“Your hair is too nice to be black:” Life as a naturalista

By Khalima Botus-Foster

Staff Writer

For the past three years, I have been wearing my natural hair again after getting relaxers for almost six years. The process wasn’t the easiest, but I enjoyed it every step of the way.

I wish I can tell you how many styling creams I use or the number of ECO-Styler gels I’ve owned over the years. I’ve explored so many oils and creams that provide a lot of benefits. I’ve tried many styles, such as a two-strand twist out, braid outs and flexi-rods.

Having natural hair became a confidence builder for me and has always been a conversation starter. I’ve received positive comments that continue to motivate me with this journey. I also receive negative feedback, as well.

Is that your real hair? Can I touch it? Do you wash your hair? Can you comb your hair? Your hair is way too nice to be black, are you mixed? For a three year naturalista, or natural hair enthusiast, these questions have overstayed their welcome.

Once again, taking the steps to become natural isn’t easier, especially when you grow up seeing multiple relaxer ads on every other page in magazine such as Ebony, JET and Essence.

It makes perfect sense because relaxers are a significant part of the black community. In fact, in a HuffPost article titled, “The Changing Business of Black Hair, a potentially $500b Industry,” it mentions how although relaxers sales have gone down 15 percent in 2011, but relaxers are 21 percent of the black hair market.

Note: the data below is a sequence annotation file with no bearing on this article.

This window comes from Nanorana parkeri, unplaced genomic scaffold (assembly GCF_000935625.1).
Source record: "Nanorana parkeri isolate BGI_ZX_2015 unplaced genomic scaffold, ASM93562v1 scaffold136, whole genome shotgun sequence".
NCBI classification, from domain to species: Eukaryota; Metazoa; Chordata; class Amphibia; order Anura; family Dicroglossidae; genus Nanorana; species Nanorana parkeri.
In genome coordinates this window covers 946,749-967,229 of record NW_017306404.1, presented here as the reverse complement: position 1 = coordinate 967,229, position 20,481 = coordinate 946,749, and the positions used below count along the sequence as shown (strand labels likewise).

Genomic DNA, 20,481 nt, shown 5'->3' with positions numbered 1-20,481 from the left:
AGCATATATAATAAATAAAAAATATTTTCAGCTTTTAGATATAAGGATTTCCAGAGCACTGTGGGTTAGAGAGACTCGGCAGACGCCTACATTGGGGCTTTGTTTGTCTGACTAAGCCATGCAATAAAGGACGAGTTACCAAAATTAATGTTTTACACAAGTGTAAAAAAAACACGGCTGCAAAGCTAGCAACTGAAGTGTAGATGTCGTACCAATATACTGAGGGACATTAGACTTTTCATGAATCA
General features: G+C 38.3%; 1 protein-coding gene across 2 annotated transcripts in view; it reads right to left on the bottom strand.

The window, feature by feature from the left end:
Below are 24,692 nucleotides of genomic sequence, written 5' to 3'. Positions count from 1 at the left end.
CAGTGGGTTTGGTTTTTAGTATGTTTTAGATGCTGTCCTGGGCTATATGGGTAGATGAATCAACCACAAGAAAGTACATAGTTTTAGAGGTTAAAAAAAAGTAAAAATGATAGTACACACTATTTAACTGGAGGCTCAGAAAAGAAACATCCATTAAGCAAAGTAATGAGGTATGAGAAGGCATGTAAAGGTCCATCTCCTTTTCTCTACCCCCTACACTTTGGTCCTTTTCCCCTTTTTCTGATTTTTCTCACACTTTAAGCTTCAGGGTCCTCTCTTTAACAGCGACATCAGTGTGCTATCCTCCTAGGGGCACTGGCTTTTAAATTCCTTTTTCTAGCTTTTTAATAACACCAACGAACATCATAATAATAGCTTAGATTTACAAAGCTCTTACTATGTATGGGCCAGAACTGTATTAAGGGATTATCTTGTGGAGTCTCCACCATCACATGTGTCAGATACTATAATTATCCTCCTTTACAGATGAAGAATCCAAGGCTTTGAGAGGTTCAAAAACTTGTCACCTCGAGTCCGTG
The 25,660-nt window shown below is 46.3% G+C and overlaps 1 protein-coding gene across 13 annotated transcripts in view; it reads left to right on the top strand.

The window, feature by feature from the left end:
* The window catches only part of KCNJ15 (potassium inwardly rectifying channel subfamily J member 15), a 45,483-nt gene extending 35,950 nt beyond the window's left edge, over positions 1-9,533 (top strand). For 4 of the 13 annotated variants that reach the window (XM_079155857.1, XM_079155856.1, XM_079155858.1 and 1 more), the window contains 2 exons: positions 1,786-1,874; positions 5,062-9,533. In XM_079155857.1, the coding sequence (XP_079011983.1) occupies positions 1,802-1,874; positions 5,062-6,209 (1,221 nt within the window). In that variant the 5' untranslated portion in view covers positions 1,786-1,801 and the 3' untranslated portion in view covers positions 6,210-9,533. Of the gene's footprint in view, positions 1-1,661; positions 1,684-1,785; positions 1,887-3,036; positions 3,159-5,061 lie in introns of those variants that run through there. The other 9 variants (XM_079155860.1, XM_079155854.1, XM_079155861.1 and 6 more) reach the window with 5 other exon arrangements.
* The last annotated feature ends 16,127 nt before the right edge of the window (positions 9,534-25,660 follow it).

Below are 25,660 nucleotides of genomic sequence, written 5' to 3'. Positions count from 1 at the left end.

When I used to get relaxers, I was unhappy. Inches of my hair would just break out and fall out any moment. The new hair growth – or unprocessed, unaltered hair that grows naturally from a person’s scalp – didn’t help my case.

When I finally made the decision to go natural, I barely received any support and tons of ridicule from family and friends. I didn’t understand why I was receiving backlash because my hair was gorgeous before I started relaxing my hair.

The only two people who encouraged me to go natural were my oldest sister Asia and my cousin Stacy. I spent a year and a half transitioning and wearing the most unorthodox protective hairstyle.

When I finally cut off my relaxed ends on March 17, 2014, I felt like weight was lifted off my shoulders. I finally started to feel beautiful because hair was very important in my life. From sitting on pillows in the living as my mom did my hair every Sunday, to being under the dryer at the Dominican salon for a blow dry, to burning my scalp with Just For Me relaxers, I feel like I can breathe now.

Since going natural, I’ve grown to love new products. My favorite styles to do are two-strand twist outs and the wash-and-go.

Rather than listen to the people who kept telling me to get a relaxer, I’ve continued to let my hair grow healthier. Those same people who were convincing me to stay relaxed, have contacted me asking for any natural hair tips. Funny, right?